The group examined new data posted by the Office of Federal Student Aid last week. The analysis also found that 1.1 million federal direct loan borrowers defaulted in 2016.

"Three thousand preventable student loan defaults each day in America is 3,000 too many," said Rohit Chopra, a senior fellow at the federation and the former student loans ombudsman at the Consumer Financial Protection Bureau, of the direct loan defaults last year. "Our broken system works well for the student loan industry but is failing borrowers, taxpayers and our economy."

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Study shows widespread food and housing insecurity for students

A new study points to food and housing issues that prevent many community college students from progressing.

New Higher Education Policy Group Forms

Higher Learning Advocates, a bipartisan policy-focused organization, announced its formation today. The nonprofit group, which is based in Washington, said its focus will be on advocating for federal policies that are "equitable, outcomes-based and focused on educational quality" to increase postsecondary attainment.

The Lumina Foundation has contributed start-up funding for the group, which will do policy research as well as advocacy and communications.

“Higher Learning Advocates is filling an important and unaddressed gap in the policy landscape,” said Julie Peller, the group's executive director. “Our focus is solely on reforming our nation’s federal policies to improve outcomes for today’s learners. We are bipartisan, strategically minded and are eager to roll our sleeves up and tackle these important and timely issues.”

The group's attempt to reach both sides of the aisle in Washington is reflected in its initial governing board (listed below), which includes some big names in higher education.

  • Margaret Spellings, president, University of North Carolina System, and former education secretary in the George W. Bush administration
  • George Miller, senior education adviser, Cengage, and Democratic former member of the U.S. House of Representatives
  • John Engler, retired president, the Business Roundtable, and Republican former governor of Michigan
  • Chris Bustamante, president, Rio Salado College and Maricopa Corporate College
  • Dewayne Matthews, fellow, Lumina Foundation
  • Kim Hunter Reed, executive director, Colorado Department of Higher Education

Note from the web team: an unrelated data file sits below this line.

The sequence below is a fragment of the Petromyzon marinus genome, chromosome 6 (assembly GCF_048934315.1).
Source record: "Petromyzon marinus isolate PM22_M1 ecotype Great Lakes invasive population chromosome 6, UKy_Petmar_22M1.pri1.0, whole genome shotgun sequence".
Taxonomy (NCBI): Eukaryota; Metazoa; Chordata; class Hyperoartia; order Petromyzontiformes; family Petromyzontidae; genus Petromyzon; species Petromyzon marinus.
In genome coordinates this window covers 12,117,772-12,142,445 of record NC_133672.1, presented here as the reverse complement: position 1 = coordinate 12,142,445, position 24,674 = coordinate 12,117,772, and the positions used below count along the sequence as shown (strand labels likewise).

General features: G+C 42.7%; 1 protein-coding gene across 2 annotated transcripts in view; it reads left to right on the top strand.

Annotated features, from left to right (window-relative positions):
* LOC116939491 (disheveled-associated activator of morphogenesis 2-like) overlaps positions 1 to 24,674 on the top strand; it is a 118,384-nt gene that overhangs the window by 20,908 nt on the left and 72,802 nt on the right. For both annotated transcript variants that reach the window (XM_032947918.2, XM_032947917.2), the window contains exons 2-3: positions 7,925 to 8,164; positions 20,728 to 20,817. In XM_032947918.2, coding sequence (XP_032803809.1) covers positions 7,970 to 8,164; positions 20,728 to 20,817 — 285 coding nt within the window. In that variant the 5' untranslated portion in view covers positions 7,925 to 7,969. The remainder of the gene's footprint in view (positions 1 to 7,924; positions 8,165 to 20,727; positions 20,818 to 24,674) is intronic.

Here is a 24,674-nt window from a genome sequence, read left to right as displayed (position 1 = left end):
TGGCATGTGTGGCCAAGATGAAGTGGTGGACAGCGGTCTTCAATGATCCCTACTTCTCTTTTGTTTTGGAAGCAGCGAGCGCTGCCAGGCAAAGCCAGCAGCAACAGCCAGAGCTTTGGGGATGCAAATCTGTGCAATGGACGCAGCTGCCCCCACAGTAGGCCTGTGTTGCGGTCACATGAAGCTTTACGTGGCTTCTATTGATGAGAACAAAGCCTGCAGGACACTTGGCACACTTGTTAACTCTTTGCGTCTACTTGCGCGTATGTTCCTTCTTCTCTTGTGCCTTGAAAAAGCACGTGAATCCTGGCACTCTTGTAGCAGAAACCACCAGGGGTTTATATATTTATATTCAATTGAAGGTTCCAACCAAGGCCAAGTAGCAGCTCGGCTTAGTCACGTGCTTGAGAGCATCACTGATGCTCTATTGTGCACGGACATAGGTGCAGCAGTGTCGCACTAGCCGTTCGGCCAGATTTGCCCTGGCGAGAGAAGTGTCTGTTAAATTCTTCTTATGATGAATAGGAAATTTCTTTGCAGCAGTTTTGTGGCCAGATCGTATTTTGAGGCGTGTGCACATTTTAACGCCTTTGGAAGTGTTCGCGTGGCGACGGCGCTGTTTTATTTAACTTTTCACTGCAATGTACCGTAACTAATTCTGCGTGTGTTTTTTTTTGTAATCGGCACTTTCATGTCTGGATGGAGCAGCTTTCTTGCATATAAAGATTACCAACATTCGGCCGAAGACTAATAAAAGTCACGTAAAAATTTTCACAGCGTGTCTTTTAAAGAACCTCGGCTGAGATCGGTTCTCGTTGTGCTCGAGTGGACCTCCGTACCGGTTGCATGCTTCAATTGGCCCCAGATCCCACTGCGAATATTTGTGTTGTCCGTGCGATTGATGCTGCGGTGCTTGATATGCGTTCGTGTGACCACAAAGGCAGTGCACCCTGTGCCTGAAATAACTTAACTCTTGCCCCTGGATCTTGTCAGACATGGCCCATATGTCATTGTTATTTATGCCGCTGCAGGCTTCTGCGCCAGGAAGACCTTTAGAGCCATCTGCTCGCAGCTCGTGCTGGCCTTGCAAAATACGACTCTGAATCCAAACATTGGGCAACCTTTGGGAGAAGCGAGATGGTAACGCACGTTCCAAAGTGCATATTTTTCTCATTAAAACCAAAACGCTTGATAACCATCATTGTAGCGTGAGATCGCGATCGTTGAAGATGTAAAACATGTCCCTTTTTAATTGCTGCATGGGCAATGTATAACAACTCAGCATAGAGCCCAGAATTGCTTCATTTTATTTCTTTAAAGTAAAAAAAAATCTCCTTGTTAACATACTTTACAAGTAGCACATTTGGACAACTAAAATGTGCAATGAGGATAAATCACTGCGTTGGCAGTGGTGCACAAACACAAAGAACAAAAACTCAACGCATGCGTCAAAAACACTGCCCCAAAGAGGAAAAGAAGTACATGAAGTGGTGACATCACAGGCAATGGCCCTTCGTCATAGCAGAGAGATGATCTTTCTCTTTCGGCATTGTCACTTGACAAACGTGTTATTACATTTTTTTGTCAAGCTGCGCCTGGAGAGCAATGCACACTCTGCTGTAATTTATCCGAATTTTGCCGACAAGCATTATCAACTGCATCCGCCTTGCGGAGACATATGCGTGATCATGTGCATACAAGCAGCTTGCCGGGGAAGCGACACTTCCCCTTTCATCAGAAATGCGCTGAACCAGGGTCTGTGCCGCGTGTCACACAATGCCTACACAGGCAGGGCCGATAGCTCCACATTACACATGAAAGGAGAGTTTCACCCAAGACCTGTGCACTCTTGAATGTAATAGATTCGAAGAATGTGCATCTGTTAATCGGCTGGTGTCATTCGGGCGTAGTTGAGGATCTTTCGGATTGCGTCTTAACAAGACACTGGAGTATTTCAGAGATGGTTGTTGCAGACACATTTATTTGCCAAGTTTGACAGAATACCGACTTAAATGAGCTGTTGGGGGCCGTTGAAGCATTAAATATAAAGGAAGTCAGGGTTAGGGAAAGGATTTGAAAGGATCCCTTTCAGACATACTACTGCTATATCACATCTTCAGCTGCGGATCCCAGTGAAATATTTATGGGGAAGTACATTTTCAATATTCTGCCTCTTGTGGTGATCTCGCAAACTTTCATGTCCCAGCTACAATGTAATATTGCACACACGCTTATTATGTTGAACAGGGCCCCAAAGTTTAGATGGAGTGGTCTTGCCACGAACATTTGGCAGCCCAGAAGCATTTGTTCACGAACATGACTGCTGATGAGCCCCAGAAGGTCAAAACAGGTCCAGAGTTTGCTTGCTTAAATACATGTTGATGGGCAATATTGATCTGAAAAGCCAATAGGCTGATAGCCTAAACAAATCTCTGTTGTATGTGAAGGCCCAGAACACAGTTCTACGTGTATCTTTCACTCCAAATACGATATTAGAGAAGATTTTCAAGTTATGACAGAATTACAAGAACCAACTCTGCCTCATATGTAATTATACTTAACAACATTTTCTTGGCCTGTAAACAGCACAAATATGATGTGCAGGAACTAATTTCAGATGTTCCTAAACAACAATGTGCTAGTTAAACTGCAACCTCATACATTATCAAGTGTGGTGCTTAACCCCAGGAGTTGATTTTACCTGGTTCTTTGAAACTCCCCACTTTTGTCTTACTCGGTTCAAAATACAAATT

• Teresa Lubbers, commissioner, Indiana Commission for Higher Education
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Speakers discuss economic demands placed on higher education

Economists discuss threading the needle between public expectations, student debt and employment outcomes at ACE annual meeting.

Calif. Democrats Propose Debt-Free College Plan

California Democratic legislators proposed a college aid plan Monday to cover tuition and living expenses for the state's students in an effort to rein in student debt, according to the Los Angeles Times.

The proposal would supplement the state's existing aid programs by eliminating the need for student loans for California State University and University of California students. It would also increase grant aid to full-time community college students to give them a tuition-free first year.

Students would still be able to use existing state and federal financial aid, but families making more than $60,000 a year would be expected to contribute and students would be expected to hold part-time jobs throughout the year.

The California Student Aid Commission administers $2.1 billion a year in state financial aid, and the Assembly proposal would cost around $1.6 billion a year, although that number could decrease as California increases the state minimum wage and students earn more in jobs.

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Shutdown of IRS data tool affects income-driven repayment, creates further discrepancies

Student aid advocates and financial aid administrators say shutdown of IRS data retrieval tool has consequences beyond the FAFSA process.

As aid deadlines approach, automated IRS data retrieval unavailable to students

College access advocates scramble as Trump administration says IRS tool designed to simplify student aid process could be unavailable for several weeks.